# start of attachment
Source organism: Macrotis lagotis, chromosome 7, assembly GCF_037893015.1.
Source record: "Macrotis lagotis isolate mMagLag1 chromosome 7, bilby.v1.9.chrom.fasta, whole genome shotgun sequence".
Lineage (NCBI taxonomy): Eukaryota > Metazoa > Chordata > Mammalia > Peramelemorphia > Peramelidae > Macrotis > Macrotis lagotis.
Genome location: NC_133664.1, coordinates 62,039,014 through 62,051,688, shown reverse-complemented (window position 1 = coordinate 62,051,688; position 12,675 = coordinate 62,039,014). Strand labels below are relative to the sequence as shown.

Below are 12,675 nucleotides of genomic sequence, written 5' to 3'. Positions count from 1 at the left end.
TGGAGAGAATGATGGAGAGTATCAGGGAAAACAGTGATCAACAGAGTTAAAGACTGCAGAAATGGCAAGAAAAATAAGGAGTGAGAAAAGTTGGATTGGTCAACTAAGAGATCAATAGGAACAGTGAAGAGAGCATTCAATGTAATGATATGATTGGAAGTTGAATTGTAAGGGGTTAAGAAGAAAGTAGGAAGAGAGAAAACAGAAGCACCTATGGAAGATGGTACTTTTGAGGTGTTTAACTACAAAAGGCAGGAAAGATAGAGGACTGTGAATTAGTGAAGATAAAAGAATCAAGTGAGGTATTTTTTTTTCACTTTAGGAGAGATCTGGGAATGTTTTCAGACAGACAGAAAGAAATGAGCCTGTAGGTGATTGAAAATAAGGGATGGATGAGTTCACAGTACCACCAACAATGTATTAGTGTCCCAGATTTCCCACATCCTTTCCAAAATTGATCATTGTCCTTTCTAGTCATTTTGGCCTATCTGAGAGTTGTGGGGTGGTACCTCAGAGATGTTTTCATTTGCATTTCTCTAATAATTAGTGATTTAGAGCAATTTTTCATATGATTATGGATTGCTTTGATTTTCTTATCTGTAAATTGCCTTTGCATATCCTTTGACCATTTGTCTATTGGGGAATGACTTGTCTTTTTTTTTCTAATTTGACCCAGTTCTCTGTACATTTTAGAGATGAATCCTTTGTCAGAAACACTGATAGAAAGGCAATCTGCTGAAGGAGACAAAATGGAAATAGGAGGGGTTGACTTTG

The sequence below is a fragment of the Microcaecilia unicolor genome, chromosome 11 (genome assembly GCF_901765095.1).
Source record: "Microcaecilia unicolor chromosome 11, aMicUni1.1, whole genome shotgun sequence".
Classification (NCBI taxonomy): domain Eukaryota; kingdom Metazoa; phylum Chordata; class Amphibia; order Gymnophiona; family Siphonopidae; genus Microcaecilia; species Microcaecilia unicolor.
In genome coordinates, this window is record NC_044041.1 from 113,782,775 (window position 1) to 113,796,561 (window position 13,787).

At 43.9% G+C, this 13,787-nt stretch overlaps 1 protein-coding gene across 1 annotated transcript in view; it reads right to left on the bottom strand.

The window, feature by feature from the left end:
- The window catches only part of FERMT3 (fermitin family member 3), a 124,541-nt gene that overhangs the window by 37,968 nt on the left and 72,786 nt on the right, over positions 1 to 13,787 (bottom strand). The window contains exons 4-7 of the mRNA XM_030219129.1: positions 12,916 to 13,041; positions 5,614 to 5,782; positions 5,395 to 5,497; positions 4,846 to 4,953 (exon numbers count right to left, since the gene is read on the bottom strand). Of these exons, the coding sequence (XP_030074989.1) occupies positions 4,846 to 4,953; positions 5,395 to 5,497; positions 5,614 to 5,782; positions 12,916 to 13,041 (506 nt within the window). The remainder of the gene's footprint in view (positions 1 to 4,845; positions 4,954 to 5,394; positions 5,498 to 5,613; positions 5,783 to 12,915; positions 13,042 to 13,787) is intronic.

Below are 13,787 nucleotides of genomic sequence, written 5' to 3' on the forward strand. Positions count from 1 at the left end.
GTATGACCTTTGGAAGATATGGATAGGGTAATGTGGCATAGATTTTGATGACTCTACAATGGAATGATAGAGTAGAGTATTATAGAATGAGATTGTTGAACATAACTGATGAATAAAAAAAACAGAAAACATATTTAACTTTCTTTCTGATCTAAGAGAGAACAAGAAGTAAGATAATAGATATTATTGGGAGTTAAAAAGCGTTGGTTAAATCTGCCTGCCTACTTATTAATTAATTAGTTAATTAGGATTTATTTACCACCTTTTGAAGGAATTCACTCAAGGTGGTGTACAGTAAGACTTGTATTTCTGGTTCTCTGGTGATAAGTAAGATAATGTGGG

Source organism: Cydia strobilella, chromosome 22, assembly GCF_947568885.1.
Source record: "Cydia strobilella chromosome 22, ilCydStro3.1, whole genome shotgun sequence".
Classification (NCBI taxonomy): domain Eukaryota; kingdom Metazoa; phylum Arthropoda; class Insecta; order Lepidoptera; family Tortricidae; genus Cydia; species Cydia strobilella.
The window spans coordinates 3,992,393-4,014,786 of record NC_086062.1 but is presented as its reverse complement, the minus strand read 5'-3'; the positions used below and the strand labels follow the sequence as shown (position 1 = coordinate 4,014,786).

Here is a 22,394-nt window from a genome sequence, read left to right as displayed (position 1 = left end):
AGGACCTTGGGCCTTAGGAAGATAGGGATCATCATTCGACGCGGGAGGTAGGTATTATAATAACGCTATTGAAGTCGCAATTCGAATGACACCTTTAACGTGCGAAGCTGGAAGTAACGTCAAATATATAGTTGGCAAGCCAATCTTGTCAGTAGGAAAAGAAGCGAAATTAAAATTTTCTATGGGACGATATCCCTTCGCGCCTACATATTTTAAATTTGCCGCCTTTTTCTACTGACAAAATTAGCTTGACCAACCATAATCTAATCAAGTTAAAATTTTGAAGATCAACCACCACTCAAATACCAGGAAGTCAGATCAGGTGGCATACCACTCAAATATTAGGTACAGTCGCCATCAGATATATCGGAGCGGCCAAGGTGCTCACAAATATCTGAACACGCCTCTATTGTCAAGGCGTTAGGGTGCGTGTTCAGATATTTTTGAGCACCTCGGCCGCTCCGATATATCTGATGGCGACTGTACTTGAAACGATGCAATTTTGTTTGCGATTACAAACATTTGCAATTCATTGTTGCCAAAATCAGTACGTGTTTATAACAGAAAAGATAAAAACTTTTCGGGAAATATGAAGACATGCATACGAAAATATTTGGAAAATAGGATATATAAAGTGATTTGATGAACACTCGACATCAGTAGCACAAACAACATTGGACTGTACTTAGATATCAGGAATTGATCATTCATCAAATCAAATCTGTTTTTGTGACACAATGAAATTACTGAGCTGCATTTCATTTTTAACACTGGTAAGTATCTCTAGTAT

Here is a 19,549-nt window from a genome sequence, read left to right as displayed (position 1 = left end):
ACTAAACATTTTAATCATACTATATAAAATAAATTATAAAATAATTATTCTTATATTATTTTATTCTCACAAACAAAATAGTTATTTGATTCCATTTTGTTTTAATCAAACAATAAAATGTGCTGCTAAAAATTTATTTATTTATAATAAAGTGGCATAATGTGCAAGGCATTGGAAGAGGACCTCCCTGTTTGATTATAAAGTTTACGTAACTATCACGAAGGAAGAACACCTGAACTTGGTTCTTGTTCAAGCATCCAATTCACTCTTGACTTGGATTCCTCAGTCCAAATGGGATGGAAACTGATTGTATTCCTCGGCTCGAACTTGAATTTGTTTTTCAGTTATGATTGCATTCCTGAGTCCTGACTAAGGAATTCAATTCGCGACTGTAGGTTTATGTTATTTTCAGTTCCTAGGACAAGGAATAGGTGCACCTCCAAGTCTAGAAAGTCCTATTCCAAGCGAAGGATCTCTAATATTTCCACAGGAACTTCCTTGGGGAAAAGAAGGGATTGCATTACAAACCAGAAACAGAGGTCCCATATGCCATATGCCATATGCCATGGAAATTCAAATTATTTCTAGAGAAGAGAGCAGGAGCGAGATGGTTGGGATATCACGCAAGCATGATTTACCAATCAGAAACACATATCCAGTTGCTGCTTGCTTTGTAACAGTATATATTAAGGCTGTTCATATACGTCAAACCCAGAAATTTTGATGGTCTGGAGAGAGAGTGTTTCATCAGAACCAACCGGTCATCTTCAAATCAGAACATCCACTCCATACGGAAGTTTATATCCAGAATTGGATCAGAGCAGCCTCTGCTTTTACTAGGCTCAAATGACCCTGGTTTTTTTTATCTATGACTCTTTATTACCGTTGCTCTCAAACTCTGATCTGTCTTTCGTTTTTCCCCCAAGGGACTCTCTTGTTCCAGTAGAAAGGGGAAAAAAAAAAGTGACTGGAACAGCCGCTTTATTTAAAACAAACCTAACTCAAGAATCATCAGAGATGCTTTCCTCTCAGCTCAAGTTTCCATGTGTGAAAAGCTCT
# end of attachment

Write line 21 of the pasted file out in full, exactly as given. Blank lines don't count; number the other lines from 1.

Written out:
AGGACCTTGGGCCTTAGGAAGATAGGGATCATCATTCGACGCGGGAGGTAGGTATTATAATAACGCTATTGAAGTCGCAATTCGAATGACACCTTTAACGTGCGAAGCTGGAAGTAACGTCAAATATATAGTTGGCAAGCCAATCTTGTCAGTAGGAAAAGAAGCGAAATTAAAATTTTCTATGGGACGATATCCCTTCGCGCCTACATATTTTAAATTTGCCGCCTTTTTCTACTGACAAAATTAGCTTGACCAACCATAATCTAATCAAGTTAAAATTTTGAAGATCAACCACCACTCAAATACCAGGAAGTCAGATCAGGTGGCATACCACTCAAATATTAGGTACAGTCGCCATCAGATATATCGGAGCGGCCAAGGTGCTCACAAATATCTGAACACGCCTCTATTGTCAAGGCGTTAGGGTGCGTGTTCAGATATTTTTGAGCACCTCGGCCGCTCCGATATATCTGATGGCGACTGTACTTGAAACGATGCAATTTTGTTTGCGATTACAAACATTTGCAATTCATTGTTGCCAAAATCAGTACGTGTTTATAACAGAAAAGATAAAAACTTTTCGGGAAATATGAAGACATGCATACGAAAATATTTGGAAAATAGGATATATAAAGTGATTTGATGAACACTCGACATCAGTAGCACAAACAACATTGGACTGTACTTAGATATCAGGAATTGATCATTCATCAAATCAAATCTGTTTTTGTGACACAATGAAATTACTGAGCTGCATTTCATTTTTAACACTGGTAAGTATCTCTAGTAT